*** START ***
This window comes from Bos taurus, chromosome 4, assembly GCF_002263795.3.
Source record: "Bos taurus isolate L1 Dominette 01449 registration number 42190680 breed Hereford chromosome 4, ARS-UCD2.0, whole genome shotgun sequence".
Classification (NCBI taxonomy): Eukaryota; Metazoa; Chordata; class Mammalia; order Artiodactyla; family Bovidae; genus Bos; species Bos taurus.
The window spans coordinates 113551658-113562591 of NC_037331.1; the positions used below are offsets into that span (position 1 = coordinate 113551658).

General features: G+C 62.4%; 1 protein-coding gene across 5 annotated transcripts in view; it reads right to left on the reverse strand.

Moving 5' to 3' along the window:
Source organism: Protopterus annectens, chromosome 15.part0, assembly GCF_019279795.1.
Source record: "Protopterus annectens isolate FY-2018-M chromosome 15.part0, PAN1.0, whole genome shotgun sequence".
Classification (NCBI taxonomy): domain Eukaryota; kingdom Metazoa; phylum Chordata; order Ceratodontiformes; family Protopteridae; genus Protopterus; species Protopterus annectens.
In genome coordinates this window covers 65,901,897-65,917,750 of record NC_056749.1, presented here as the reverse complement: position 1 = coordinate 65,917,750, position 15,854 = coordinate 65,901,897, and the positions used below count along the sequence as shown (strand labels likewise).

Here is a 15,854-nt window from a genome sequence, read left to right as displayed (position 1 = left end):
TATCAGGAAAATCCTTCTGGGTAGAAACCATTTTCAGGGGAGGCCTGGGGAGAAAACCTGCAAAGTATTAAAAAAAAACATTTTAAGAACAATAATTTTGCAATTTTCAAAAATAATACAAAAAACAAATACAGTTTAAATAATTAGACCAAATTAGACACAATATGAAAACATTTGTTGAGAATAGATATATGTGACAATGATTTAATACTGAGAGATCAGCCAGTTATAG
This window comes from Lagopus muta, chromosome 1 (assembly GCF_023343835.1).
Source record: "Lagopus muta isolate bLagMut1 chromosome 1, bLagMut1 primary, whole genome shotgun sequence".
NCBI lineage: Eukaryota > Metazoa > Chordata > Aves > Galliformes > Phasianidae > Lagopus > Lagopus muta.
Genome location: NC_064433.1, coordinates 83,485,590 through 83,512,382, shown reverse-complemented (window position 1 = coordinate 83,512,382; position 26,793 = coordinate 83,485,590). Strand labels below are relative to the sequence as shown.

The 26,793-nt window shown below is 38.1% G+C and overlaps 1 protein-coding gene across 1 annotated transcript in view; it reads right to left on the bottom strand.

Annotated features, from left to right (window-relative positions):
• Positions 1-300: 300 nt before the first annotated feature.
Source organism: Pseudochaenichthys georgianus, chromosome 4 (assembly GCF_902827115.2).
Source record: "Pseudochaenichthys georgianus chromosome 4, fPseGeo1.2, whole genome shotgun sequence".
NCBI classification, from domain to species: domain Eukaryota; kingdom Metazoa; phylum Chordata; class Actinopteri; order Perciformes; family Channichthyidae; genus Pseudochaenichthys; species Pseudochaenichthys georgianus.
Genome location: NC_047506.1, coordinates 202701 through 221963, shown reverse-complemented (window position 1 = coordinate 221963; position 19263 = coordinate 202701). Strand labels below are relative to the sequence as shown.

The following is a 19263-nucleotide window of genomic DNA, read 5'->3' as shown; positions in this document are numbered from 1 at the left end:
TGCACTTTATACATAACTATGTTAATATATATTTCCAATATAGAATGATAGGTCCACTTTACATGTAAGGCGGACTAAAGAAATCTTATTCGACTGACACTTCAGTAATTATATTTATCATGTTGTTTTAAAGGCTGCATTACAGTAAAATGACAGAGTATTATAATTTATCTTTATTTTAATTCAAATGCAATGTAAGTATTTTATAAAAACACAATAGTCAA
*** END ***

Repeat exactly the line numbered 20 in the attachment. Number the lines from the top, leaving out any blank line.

Source organism: Pseudochaenichthys georgianus, chromosome 4 (assembly GCF_902827115.2).